Title: Dealing with a
Sub-title: Small businesses like Parasuco Jeans have different strategies
for dealing with the stronger loonie
Salvatore Parasuco works hard to stay abreast of key international
business and economic trends. He has to. Although, the company he heads,
high-end fashion marketer Parasuco Jeans, has its head office in Montreal,
two-thirds of its sales come from outside Canada. That means disparate
events -- ranging from labour shortages in southern China to increased
demand for “thin” jeans in Italy -- can represent threats or
But few changes have as great an effect on Parasuco Jeans as fluctuations
in the Canadian currency. “It’s funny. A few years ago we took advantage
of the cheap dollar to wholesale more goods into the U.S. But recently
we’ve moved in the opposite direction,” said Parasuco. “Lately we have
taken advantage of the strong greenback to buy U.S. assets.”
Parasuco isn’t alone. The lonnie’s rise in recent years, from U.S. $0.65
range in early 2003 to the U.S. $0.88 range in recent weeks, has led many
Canadian small businesses to significantly revise the way they manage
operations. For example among Parasuco’s biggest strategy changes was last
year’s purchase of the ground floor of a building in Manhattan’s hip SOHO
district to house a U.S. flagship store.
The $15.5 million that Parasuco invested into the locale and another in
the Westfield Mall in San Francisco, was a big chunk of change to pay for
the opportunity to showcase the brand. But the costs were a lot lower than
they would have been several years ago. “With the stronger dollar it’s
like we got a 25 per cent discount in our investment,” said Parasuco.
According to one expert, Canadian small businesses tend to be less exposed
to currency fluctuations than larger companies. That’s because many,
particularly service oriented businesses such as barbershops and snow
removal contractors, do not deal in international markets. But others,
particularly small businesses that export, have been forced to make
significant adjustments in the way they operate.
“Until recently the cheap Canadian dollar gave many businesses the
illusion they were competitive,” said Benjamin Tal an economist at CIBC
World Markets. “But the cheap dollars was more like a subsidy. As a
result, businesses stopped investing in productivity enhancing equipment.”
The strategies that small businesses need to use to manage their exposure
to the stronger Canadian dollar depend in large part on what business they
are in. Whether a company imports, exports, or has products that compete
against foreign brands, makes a big difference in whether the recent
currency moves are good or bad for a particular firm. Among the more
* Make productivity enhancing investments. In the past many Canadian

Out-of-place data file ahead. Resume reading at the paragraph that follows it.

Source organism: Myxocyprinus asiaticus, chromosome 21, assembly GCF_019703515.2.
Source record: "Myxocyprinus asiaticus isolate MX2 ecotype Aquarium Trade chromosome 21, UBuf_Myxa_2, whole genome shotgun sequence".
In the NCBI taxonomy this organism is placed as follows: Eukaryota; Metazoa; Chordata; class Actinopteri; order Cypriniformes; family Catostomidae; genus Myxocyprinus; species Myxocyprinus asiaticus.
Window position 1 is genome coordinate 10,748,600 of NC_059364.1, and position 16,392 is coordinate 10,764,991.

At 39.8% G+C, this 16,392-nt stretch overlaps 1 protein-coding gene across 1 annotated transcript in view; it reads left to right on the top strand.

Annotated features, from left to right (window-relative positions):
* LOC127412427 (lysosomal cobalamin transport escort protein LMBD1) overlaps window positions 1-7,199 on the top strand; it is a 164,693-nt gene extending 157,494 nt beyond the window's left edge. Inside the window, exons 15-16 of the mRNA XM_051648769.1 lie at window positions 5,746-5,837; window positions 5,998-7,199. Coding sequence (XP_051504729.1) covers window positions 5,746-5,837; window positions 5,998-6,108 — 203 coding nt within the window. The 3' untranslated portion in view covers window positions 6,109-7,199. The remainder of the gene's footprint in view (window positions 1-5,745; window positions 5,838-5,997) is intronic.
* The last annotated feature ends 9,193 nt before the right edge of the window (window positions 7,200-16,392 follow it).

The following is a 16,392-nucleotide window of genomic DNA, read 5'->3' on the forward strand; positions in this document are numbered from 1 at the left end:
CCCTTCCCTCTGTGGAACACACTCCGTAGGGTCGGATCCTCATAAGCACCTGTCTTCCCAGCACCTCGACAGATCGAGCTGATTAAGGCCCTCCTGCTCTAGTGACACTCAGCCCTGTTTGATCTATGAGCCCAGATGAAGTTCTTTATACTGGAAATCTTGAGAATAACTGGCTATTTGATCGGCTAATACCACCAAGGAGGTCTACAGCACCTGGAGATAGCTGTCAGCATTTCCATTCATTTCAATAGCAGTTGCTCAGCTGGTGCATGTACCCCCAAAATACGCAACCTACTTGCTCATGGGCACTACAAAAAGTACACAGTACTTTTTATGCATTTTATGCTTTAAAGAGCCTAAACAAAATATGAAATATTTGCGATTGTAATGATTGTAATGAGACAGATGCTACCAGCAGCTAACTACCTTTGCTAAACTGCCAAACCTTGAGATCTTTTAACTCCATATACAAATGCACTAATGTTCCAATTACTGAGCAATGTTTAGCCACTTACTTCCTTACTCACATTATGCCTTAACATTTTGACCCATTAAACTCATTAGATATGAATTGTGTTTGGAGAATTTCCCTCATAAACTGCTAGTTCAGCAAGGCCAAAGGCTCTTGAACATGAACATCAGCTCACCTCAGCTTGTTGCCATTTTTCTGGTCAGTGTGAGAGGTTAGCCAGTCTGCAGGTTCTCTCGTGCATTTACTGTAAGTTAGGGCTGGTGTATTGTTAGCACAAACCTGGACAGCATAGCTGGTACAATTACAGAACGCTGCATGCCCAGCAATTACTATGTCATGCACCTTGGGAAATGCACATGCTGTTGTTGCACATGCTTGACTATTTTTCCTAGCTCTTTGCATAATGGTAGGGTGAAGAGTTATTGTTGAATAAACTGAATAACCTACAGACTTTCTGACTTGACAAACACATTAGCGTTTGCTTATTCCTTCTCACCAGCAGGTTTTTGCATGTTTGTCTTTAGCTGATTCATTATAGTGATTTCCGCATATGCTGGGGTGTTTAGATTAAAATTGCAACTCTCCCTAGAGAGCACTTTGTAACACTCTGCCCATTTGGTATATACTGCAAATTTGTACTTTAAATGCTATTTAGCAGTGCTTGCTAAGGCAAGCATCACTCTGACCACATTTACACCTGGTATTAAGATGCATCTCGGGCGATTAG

businesses used the cheap loonie to invest more on labour, which is priced
in local currency, as opposed to productivity enhancing machinery and
equipment, which is typically priced in U.S. dollars. But the recent
currency fluctuations have changed the balance and local business
investment is on the rise.
* Buy more U.S. made inputs. Not only has the stronger Canadian dollar
made it cheaper to buy U.S. made machinery and equipment, it has also
lowered the relative cost of U.S. products and services ranging from paper
products to paper clips. Many Canadian companies are thus increasingly
looking south to buy U.S. components of all kinds.
* Out-source more. The rising loonie has also made it cheaper for Canadian
companies to buy from a wide range of low cost suppliers whose currency is
tied to the greenback, notably China. While the idea of outsourcing is not
particularly attractive to many Canadian managers, the idea of bankruptcy,
from not reacting fast enough to competitive pressure is even less so.
* Develop new export markets. While the loonie has risen strongly against
the U.S. dollar, it has fallen against many other currencies. Many
Canadian companies are already overly reliant on U.S. customers. The good
news is that experts like Tal believe that export opportunities will
increase more rapidly in coming years, due to better technology,
connectivity and freer markets.
* Adopt a tighter, more specialized production line. Canadian companies
with a high percentage of local labour content (which is priced in an
ever-strengthening local currency) in their products and services are
going to find it increasingly harder to compete. One solution would be to
manufacture fewer products, of a more specialized nature, that can’t
easily be obtained elsewhere.
Ironically one of the biggest challenges facing small business owners is
that part of the recent strength we have seen in the loonie could well be
a temporary phenomenon. The Canadian currency is currently trading well
above its purchasing power parity level.
Much of the strength is based on Canada’s raw materials prowess, for which
demand may slow at some point. The good news is that if that happens,
companies like Parasuco, which acted fast to boost productivity, will be
richly rewarded with higher profit margins.